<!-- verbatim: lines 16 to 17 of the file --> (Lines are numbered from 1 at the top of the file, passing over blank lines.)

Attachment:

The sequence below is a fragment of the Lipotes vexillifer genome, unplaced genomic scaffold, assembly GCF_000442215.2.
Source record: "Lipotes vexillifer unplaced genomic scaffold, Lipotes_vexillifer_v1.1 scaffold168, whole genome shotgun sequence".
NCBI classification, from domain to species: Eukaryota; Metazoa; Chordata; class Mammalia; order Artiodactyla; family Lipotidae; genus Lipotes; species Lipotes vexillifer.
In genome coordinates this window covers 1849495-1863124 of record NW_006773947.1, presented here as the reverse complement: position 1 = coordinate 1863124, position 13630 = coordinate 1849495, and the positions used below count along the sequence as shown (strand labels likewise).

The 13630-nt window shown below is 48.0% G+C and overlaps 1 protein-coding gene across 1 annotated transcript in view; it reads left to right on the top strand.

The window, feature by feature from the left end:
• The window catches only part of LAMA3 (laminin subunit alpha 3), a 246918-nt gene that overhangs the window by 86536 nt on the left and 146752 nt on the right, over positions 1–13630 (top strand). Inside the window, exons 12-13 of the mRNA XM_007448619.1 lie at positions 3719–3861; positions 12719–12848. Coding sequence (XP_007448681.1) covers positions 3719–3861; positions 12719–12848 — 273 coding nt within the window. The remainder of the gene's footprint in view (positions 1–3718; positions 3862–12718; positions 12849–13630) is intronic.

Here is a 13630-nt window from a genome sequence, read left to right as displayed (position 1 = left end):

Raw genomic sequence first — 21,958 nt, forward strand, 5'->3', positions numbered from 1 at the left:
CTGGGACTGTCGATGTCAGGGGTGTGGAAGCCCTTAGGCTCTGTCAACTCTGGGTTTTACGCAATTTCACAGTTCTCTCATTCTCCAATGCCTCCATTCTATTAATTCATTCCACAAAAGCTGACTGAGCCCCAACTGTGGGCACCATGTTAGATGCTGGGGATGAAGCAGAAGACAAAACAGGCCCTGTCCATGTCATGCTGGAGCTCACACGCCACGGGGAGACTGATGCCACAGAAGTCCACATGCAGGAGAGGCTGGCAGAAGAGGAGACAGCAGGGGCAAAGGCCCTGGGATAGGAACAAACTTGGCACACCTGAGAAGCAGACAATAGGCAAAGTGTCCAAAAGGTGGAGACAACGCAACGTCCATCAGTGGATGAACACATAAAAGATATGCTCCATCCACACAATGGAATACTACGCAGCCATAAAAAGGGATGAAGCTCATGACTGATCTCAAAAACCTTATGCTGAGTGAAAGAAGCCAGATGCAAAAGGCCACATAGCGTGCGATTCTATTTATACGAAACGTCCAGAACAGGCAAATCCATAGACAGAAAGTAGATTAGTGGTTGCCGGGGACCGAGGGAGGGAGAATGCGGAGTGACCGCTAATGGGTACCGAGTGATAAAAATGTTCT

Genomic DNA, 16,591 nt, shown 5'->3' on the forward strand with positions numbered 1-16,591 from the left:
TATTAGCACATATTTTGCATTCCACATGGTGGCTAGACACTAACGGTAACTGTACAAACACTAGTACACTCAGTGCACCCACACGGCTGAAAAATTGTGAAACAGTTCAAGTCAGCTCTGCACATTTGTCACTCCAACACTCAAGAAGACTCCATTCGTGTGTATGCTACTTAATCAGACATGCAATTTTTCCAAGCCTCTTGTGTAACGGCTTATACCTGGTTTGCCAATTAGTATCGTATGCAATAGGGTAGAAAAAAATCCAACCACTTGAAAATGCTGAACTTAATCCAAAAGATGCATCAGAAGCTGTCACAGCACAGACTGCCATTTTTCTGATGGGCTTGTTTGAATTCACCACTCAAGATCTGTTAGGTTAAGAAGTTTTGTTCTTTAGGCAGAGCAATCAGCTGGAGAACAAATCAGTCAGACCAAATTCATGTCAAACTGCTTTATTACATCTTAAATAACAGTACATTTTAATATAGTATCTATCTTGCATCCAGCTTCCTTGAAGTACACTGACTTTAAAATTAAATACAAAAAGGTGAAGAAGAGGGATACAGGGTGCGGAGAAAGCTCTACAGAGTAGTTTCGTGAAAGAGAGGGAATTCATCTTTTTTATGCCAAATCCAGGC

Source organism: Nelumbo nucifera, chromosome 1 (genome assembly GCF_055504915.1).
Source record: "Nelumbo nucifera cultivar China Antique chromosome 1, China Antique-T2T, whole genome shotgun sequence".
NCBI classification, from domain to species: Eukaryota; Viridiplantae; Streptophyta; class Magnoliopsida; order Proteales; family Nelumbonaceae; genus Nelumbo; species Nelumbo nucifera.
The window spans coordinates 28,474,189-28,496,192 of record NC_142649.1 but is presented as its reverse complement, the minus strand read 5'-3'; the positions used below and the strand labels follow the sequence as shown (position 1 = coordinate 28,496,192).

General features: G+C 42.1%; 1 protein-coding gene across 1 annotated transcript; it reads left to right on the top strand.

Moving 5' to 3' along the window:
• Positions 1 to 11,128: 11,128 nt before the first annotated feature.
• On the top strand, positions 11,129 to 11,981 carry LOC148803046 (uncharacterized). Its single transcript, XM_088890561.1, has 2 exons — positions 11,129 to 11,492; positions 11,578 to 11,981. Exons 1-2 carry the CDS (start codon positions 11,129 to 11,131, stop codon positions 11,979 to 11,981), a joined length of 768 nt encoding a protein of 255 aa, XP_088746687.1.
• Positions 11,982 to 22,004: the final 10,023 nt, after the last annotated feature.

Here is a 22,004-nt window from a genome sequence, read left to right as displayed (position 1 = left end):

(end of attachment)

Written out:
The window spans coordinates 28,474,189-28,496,192 of record NC_142649.1 but is presented as its reverse complement, the minus strand read 5'-3'; the positions used below and the strand labels follow the sequence as shown (position 1 = coordinate 28,496,192).

General features: G+C 42.1%; 1 protein-coding gene across 1 annotated transcript; it reads left to right on the top strand.